In 1953 Massey graduated from Point Loma High School, and in 1955 he started work for the federal government "out at the 32nd Street Naval Station, and I've been there ever since." He smiled. "Next year I can retire. I'll be old enough."
We stood and began to amble through the crowd, which had begun to drift off to parking lots. Massey's thoughts still dwelled on home. Anytime he heard somebody sing "The Everlasting Hills of Oklahoma," he admitted, he "mists up." And he still hopes to get a piece of chicken fixed teh way his mother and her folks fixed it. "Used to be a restaurant up on Clairemont Mesa, they advertised 'Okie Fried Chicken, all you can eat.' Biscuits and gravy. All that." It was pretty good, Massey said.
Certain expressions, Massey misses. "Did you ever hear of cow salve?" I hadn't. Massey stopped, Resistol in hand, and explained that in Oklahoma one of his aunts, a farmer's wife, "used to make a big iron skillet of cream corn. Cut it off the cob. We'd eat it with cow salve." Massey, seeing confusion wrinkle my brow, put up a hand and said, "Wait. You'll get it. This aunt, she'd take a regular dinner plate, and after she churched the butter cream, she'd mound up the results right there on that plate. An' then, when she put that plate on the table, she'd say, 'Here's the "cow salve"'.... Butter," Massey laughed, "butter."
We headed toward the Oklahoma table and Rob Autrey. Massey said that he figured if he had stayed in Ada or thereabouts, he'd have led a slower-paced life. He gestured toward Sixth Avenue, thick with cars heading home, with Sunday afternoon bicyclists. "Out here, get up and work, you're on the go all the time. But," he added, "I'm glad to be here.
"The reason I never really go back to live, our family is out here [Massey has a daughter and stepson], and I've spent most of my government employment here. So there's nothing back there to go to. My folks, they're both buried here. An' I have my plot here."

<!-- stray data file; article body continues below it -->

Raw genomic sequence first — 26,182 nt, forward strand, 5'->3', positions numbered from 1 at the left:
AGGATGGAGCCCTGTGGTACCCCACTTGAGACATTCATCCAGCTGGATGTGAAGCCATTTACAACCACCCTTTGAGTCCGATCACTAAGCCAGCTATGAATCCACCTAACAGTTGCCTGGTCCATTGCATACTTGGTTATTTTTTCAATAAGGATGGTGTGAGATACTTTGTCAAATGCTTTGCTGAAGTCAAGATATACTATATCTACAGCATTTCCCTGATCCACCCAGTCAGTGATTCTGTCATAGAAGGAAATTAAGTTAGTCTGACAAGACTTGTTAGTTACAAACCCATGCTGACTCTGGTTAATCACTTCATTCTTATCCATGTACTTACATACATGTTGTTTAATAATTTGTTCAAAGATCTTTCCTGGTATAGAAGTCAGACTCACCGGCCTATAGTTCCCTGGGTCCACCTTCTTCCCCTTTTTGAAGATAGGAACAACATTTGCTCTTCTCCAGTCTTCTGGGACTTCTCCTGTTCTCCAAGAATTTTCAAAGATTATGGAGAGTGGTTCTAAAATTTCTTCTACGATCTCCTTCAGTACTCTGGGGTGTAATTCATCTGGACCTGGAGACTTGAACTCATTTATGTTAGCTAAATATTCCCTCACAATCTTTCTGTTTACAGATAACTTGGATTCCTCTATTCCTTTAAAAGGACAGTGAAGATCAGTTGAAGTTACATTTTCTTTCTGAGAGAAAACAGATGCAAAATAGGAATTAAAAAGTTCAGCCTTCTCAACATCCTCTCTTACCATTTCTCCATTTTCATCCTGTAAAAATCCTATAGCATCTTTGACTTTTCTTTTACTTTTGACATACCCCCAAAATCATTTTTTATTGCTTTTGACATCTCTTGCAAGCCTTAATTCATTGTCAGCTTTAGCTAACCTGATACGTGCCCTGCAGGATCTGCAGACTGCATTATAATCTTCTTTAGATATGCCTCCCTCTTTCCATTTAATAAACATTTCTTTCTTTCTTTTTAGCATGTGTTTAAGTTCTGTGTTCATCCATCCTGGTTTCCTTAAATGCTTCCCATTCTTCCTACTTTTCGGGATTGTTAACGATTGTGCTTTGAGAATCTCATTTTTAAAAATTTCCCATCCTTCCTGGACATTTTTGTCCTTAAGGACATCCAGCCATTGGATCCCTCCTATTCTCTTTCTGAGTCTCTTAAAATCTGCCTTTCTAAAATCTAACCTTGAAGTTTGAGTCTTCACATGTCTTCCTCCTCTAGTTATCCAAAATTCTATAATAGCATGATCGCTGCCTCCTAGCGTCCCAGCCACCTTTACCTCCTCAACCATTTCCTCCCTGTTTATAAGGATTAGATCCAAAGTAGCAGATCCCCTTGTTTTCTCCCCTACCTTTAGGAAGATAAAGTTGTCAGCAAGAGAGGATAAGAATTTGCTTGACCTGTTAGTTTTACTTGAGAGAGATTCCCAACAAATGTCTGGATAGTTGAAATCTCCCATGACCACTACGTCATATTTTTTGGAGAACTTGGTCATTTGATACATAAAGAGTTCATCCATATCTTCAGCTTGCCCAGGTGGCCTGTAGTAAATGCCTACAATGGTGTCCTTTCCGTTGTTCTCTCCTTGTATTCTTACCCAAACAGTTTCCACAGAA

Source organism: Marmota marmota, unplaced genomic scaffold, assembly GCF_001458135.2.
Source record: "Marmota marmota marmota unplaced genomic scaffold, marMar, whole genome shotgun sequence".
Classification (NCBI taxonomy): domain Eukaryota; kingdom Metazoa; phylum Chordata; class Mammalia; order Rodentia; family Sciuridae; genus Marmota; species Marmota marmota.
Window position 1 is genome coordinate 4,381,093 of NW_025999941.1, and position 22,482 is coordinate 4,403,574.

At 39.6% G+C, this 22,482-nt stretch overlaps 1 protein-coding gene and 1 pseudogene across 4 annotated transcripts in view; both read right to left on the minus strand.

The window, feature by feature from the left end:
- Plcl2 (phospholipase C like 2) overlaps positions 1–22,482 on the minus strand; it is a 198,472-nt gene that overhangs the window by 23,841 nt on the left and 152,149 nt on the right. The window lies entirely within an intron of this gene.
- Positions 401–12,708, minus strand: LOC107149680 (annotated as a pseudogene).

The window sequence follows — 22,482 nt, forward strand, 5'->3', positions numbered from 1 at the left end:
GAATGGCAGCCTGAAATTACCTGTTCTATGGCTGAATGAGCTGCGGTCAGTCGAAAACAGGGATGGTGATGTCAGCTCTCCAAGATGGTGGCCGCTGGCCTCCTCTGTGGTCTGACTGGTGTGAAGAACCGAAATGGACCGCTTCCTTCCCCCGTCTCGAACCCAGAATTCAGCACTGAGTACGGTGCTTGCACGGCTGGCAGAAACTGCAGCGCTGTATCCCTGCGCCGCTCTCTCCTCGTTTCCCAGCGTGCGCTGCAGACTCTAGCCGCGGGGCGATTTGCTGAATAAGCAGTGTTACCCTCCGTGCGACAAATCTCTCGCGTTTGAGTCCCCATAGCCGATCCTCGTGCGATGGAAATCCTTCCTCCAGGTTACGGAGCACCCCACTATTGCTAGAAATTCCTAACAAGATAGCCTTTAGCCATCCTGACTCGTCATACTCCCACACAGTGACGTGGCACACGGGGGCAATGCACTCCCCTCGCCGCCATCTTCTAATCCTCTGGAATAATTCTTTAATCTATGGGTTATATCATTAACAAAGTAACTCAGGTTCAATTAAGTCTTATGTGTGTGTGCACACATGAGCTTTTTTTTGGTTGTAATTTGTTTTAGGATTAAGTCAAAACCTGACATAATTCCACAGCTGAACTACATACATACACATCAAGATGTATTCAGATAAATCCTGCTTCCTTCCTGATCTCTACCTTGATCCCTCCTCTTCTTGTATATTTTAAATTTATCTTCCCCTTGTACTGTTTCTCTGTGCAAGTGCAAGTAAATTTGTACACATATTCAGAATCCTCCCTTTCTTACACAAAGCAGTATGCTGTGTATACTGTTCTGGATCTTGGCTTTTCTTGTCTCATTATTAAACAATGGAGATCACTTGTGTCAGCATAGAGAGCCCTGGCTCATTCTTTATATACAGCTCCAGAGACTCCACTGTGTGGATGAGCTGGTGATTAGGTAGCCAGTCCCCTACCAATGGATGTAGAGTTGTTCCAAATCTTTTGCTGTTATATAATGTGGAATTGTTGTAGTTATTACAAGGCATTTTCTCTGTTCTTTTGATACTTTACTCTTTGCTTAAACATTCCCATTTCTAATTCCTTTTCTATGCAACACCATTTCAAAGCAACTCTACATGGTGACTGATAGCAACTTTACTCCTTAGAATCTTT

Massey's children have never been to Oklahoma, and the last time he himself was there was more than 20 years ago. For sure, he said, he's now a "SIO - California-Improved Okie." Some things though, said Massey, don't change. "You know, I can still take a couple of squares of cornbread and a glass o' buttermilk and make a whole meal out of it." One way California has changed him, he noted, "I've got to where I put jalapeno pepper in when I mix up my cornbread batter."
Back at the Oklahoma table, Autrey said some 50 folks had come by during the afternoon. He thought that among those 50 he'd signed up some people who would be helpful in organizing next year's table. He figured he'd talk to his sister back home, get her to collect some rose rocks - the state rock. "They're kind've a sandstone 'n' look like little roses," he said. "And we'll get some food products, agricultural products, put together an oil display."
Before Paul Massey and I shook hands and said good-bye, I asked what he dreams when he dreams about Oklahoma. He pushed his hat back a bit on his head, looked up at the sky for a moment, then looked at me and, grinning, said, "I'm back in that cafe in Ada, sittin' on one of these stools, waitin' for the business people to come in 'n' buy me a strawberry soda pop."